But nothing in either Amendment restricts what private individuals or companies can do. That applies to private schools, too, as the United States Supreme Court made clear in Rendell-Baker v. Kohn, a 1982 decision. There, the plaintiff was a staff member who was fired for advocating a different process for hiring faculty. She claimed that the termination violated her First Amendment freedom of speech. But the Court never reached that issue. Instead, it looked solely to whether she was terminated by the State or a private entity. "If the action of the respondent school is not state action," the Court said, "our inquiry ends."
The issue in this case was debatable only because the school--a "contract" school that took "problem" students referred by the public schools--received over 90% of its funding from the government. Even so, because the school operated autonomously without state direction, it was a private school not bound by the First Amendment.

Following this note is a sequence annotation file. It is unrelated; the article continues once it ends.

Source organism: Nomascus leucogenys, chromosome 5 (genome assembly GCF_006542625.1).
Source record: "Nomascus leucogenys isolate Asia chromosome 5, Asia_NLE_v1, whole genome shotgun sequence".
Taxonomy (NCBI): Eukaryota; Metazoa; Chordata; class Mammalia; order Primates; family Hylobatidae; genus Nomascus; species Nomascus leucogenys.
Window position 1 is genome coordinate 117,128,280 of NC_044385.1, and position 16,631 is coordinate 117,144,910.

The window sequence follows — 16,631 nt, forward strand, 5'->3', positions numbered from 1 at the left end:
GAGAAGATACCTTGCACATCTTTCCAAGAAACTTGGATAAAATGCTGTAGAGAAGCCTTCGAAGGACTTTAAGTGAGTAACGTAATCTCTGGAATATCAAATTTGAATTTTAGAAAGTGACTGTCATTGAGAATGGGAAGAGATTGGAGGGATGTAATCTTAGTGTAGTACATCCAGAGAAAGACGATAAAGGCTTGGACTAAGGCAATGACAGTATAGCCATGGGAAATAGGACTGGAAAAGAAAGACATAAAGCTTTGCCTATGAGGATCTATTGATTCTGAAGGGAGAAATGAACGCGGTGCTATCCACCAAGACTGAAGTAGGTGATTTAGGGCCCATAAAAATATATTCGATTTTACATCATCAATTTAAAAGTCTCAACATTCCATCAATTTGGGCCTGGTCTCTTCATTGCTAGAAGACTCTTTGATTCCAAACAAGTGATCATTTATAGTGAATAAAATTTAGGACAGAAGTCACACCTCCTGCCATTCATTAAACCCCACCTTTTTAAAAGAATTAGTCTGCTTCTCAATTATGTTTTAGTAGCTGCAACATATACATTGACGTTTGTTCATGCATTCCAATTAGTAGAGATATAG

Indeed, if anyone asserts students' First Amendment freedom of speech in private school litigation, it's usually the school. At issue in the 2004 decision Circle School v. Pappert, for example, was a Pennsylvania law requiring all students--public and private--to recite the national anthem. Students could opt out, but school administrators were required to notify the parents of those students who did. Several private schools, among others, challenged the decision, saying that it unfairly punished students who exercised their First Amendment right not to speak. The U.S. Court of Appeals for the 3rd Circuit agreed, and struck down the law.